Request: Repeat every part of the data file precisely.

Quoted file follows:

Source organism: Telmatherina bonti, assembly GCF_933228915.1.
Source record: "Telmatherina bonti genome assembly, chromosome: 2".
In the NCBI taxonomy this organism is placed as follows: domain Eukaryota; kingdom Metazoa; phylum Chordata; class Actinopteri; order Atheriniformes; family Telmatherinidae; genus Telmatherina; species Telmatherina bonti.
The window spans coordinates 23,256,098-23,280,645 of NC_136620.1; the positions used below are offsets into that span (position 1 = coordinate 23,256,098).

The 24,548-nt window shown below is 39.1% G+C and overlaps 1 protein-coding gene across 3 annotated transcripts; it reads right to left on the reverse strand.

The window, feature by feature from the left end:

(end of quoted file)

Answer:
Source organism: Telmatherina bonti, assembly GCF_933228915.1.
Source record: "Telmatherina bonti genome assembly, chromosome: 2".
In the NCBI taxonomy this organism is placed as follows: domain Eukaryota; kingdom Metazoa; phylum Chordata; class Actinopteri; order Atheriniformes; family Telmatherinidae; genus Telmatherina; species Telmatherina bonti.
The window spans coordinates 23,256,098-23,280,645 of NC_136620.1; the positions used below are offsets into that span (position 1 = coordinate 23,256,098).

The 24,548-nt window shown below is 39.1% G+C and overlaps 1 protein-coding gene across 3 annotated transcripts; it reads right to left on the reverse strand.

The window, feature by feature from the left end: